For larger breeds, you could try teaching them to roll over. Command your pet to stay down then hold a treat near its face. Slowly move the treat behind your dog’s neck so they can roll over to try and reach.
2. Find the Treat or Toy
Since your pet will mostly be staying indoors during the winter, you’ll need to think of creative winter indoor activities for dogs. One example of a fun game to play is finding the treat or toy. This game trains their instincts and gives their muscles a proper workout, even when they’re in a small, enclosed area.
First, show a treat or toy to your dog, then show them where you plan to place the object. Once the toy or treat has been safely tucked away, give a cue for them to start finding the treat. Play for a few rounds so your dog will understand how the game works. Later on, you might want to increase the difficulty by making your dog stay in another room while you hide the treats.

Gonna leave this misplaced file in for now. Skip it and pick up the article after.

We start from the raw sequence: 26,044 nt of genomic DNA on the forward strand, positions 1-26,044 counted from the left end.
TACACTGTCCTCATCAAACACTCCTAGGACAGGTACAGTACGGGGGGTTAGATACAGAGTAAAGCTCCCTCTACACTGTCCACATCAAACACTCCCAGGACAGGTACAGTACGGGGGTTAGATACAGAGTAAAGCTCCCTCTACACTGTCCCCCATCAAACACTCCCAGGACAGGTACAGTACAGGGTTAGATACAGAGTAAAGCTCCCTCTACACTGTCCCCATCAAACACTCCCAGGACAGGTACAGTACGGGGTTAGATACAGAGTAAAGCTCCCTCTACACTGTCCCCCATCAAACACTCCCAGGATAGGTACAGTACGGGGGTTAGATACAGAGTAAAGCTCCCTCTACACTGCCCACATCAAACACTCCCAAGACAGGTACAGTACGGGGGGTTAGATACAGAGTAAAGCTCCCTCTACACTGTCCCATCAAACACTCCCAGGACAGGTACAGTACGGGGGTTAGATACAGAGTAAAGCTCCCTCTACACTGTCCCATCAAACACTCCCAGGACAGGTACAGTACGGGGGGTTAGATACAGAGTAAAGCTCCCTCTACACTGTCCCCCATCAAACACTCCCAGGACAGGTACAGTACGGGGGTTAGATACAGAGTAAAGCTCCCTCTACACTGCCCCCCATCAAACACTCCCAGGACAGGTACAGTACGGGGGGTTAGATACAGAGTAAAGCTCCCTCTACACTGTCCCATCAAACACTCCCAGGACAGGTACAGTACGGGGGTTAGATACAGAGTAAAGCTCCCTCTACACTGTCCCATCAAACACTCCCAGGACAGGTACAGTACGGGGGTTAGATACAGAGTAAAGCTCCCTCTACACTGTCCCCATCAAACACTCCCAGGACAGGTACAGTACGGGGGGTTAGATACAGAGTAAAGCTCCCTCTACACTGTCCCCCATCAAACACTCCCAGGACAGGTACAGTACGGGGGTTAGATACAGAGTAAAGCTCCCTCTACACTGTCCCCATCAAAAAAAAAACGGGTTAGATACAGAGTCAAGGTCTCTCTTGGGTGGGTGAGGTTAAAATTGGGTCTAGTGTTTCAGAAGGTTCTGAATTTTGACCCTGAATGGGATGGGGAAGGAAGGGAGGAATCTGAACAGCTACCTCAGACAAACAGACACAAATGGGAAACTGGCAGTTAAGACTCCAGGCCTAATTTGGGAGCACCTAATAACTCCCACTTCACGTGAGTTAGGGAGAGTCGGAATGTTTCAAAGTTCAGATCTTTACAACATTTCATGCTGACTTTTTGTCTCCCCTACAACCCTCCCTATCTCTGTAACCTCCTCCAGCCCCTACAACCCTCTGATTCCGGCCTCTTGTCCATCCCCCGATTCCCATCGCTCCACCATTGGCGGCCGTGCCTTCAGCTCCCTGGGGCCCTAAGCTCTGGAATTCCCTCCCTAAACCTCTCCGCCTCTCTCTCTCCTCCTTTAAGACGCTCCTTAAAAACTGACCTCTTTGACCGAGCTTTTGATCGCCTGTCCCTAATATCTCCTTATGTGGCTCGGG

Give your dog a pat on the head every time they successfully find the hidden treat. Just be patient and have fun!
3. Hide and Seek
Who says you can’t play hide and seek with your dog? Try it — it’s a great way to bond. Aside from giving your furry companion a full body workout, it can improve concentration and sharpen the senses.
For hide and seek with your dog to work, you’ll need someone to watch over the game and restrain your pet while you’re looking for a place to hide. Once you’re ready, give your dog a signal (like whistling or calling out their name) so it can start finding you. Your dog’s sense of smell will be in overdrive as they follow your scent and trace you to your hiding spot.